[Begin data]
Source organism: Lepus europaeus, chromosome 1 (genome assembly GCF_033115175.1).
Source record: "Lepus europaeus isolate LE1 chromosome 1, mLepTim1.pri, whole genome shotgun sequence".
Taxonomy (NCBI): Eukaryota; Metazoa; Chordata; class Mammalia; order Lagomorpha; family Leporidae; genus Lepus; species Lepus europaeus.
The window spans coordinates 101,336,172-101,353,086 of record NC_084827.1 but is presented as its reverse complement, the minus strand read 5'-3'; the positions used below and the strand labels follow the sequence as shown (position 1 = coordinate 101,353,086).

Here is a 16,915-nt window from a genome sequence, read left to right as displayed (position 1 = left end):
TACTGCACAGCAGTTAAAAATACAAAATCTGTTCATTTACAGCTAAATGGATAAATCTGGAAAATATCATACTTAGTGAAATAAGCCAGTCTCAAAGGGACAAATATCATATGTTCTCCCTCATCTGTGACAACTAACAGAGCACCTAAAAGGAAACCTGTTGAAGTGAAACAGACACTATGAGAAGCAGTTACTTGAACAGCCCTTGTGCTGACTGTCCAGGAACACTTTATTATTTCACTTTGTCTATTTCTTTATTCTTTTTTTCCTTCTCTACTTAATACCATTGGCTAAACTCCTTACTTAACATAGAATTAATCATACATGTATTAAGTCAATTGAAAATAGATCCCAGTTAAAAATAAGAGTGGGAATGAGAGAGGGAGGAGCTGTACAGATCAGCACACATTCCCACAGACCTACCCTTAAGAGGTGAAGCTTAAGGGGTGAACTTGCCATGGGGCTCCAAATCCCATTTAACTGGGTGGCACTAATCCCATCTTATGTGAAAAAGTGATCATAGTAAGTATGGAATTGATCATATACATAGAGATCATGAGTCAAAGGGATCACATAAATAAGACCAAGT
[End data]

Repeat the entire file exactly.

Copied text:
Source organism: Lepus europaeus, chromosome 1 (genome assembly GCF_033115175.1).
Source record: "Lepus europaeus isolate LE1 chromosome 1, mLepTim1.pri, whole genome shotgun sequence".
Taxonomy (NCBI): Eukaryota; Metazoa; Chordata; class Mammalia; order Lagomorpha; family Leporidae; genus Lepus; species Lepus europaeus.
The window spans coordinates 101,336,172-101,353,086 of record NC_084827.1 but is presented as its reverse complement, the minus strand read 5'-3'; the positions used below and the strand labels follow the sequence as shown (position 1 = coordinate 101,353,086).

Here is a 16,915-nt window from a genome sequence, read left to right as displayed (position 1 = left end):
TACTGCACAGCAGTTAAAAATACAAAATCTGTTCATTTACAGCTAAATGGATAAATCTGGAAAATATCATACTTAGTGAAATAAGCCAGTCTCAAAGGGACAAATATCATATGTTCTCCCTCATCTGTGACAACTAACAGAGCACCTAAAAGGAAACCTGTTGAAGTGAAACAGACACTATGAGAAGCAGTTACTTGAACAGCCCTTGTGCTGACTGTCCAGGAACACTTTATTATTTCACTTTGTCTATTTCTTTATTCTTTTTTTCCTTCTCTACTTAATACCATTGGCTAAACTCCTTACTTAACATAGAATTAATCATACATGTATTAAGTCAATTGAAAATAGATCCCAGTTAAAAATAAGAGTGGGAATGAGAGAGGGAGGAGCTGTACAGATCAGCACACATTCCCACAGACCTACCCTTAAGAGGTGAAGCTTAAGGGGTGAACTTGCCATGGGGCTCCAAATCCCATTTAACTGGGTGGCACTAATCCCATCTTATGTGAAAAAGTGATCATAGTAAGTATGGAATTGATCATATACATAGAGATCATGAGTCAAAGGGATCACATAAATAAGACCAAGT